- One of the nine required courses may be taken in English;
- For students placing into ITAL221 or higher, three of the nine required courses may be taken in English;
- One course in Italian at Wesleyan following study abroad is required;
- All students are required to take at least one course for the major in their senior year.
- The Italian major is designed to allow students to start Italian at Wesleyan in their first or second year and complete the major. Completion is further helped by spending one semester abroad in Italy through the ECCO program or another program.
- Students are highly encouraged to satisfy the post study-abroad course requirement in the semester they return to campus.
- Four credits from the ECCO program in Bologna are accepted: Only one of these may be on a topic that is not Italian in nature (i.e., economy of Russia taken at the UniBo).
- Lecce credit is accepted only for students who have completed ITAL102 only before study abroad.
- If a student attends a study-abroad program other than ECCO, a review of the number of credits that will be accepted into the major is required.
ECCO program in Bologna, Italy. Wesleyan University cosponsors with Vassar College and Wellesley College a program in Italy for up to 15 students from each of the three colleges without regard to their choice of major. ITAL102 or the equivalent of one year of college-level Italian is the prerequisite for participation. Students may choose to participate in either the fall or spring semesters, or (optimally) both. For fall or full-year participants, the program begins with a seven-week (two-credit) intensive language and culture course that consists of three weeks in Lecce in the month of August, followed by a short break, and then four more weeks in Bologna before the beginning of the academic year. Spring-only participants will have a similar three-week (one-credit) course in Bologna in January. A full complement of courses taught in Italian dealing with Italian literature, history, government, art history, and other areas is offered at the program’s center, taught by faculty from the Universitá di Bologna and by the program director.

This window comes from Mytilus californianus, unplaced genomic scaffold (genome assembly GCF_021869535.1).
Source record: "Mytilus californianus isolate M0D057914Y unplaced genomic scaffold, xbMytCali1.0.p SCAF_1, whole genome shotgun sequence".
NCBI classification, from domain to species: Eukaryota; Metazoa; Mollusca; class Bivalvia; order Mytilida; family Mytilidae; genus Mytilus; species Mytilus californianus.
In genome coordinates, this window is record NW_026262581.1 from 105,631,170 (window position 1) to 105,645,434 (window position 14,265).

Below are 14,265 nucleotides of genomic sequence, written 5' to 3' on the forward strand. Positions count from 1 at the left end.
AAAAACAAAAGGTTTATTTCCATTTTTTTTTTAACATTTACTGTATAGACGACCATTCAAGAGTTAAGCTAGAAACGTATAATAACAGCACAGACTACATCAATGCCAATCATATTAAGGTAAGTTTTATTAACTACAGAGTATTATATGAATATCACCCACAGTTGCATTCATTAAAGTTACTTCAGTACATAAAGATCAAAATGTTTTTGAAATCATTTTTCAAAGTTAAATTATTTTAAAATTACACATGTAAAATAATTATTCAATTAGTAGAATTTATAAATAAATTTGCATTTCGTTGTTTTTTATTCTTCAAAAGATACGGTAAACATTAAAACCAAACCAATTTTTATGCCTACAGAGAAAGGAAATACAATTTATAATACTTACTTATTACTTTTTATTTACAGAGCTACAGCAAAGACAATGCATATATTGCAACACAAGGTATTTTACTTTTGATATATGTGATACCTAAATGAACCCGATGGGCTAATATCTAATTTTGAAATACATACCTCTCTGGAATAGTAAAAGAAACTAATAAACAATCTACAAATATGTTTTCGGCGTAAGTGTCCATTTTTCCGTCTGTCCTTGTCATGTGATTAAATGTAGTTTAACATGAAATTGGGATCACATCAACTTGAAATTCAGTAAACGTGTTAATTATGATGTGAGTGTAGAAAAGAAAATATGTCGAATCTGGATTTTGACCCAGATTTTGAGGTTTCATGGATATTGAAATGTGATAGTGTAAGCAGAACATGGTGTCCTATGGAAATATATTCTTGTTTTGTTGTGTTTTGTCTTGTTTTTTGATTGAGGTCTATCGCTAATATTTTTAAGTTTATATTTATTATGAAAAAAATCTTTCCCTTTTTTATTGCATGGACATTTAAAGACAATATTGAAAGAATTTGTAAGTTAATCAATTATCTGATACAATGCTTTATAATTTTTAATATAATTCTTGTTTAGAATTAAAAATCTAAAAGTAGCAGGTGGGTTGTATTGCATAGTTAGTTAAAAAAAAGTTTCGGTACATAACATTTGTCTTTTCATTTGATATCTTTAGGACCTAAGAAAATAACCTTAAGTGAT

Qualified students are strongly encouraged to enroll in courses at the Universitá di Bolgona, and, thus, students with good language skills will have a wide range of fields from which to choose, including economics, government, and the natural sciences. All courses carry one Wesleyan credit. Since the Italian studies major emphasizes linguistic and cultural competency, most courses taken at the Universitá di Bologna in Italian will normally count for the major. Only one course that is not Italian in nature, yet taught in Italian (i.e., The Economy of Russia) taken at the Universitá di Bologna will be accepted.
The cost of the program is approximately equivalent to that of staying on the home campus for the same period, and it includes round-trip air transportation between New York and Italy. Applications for the fall semester are due by March 1, for the spring semester, by October 1, and must be submitted to the Office of Study Abroad.
Students participating in Wesleyan’s Program in Bologna for any duration may receive credit for four courses. Students attending study-abroad programs other than ECCO are required to have those credits reviewed by their advisor before they will be accepted for the major. Learn more at: wesleyan.edu/romance/italian/studyabroad.html.
See wesleyan.edu/romance/italian/honors for more information about capstone experience options.
See wesleyan.edu/romance/italian/honors for more information about honors.
See wesleyan.edu/romance/italian/aptransferofcredit for more information.
See wesleyan.edu/romance/italian/aptransferofcredit for more information.
Course assistantships in Italian. Majors and other accomplished students returning from overseas may apply to serve as a course assistant for elementary Italian. Students may not receive academic credit for this exercise; rather, they will receive a stipend for their work. Students should express their interest to the faculty advisor in the spring for the following fall semester and in the early fall for consideration for the spring semester. Please note that students may serve as course assistant for only one course at the University per semester.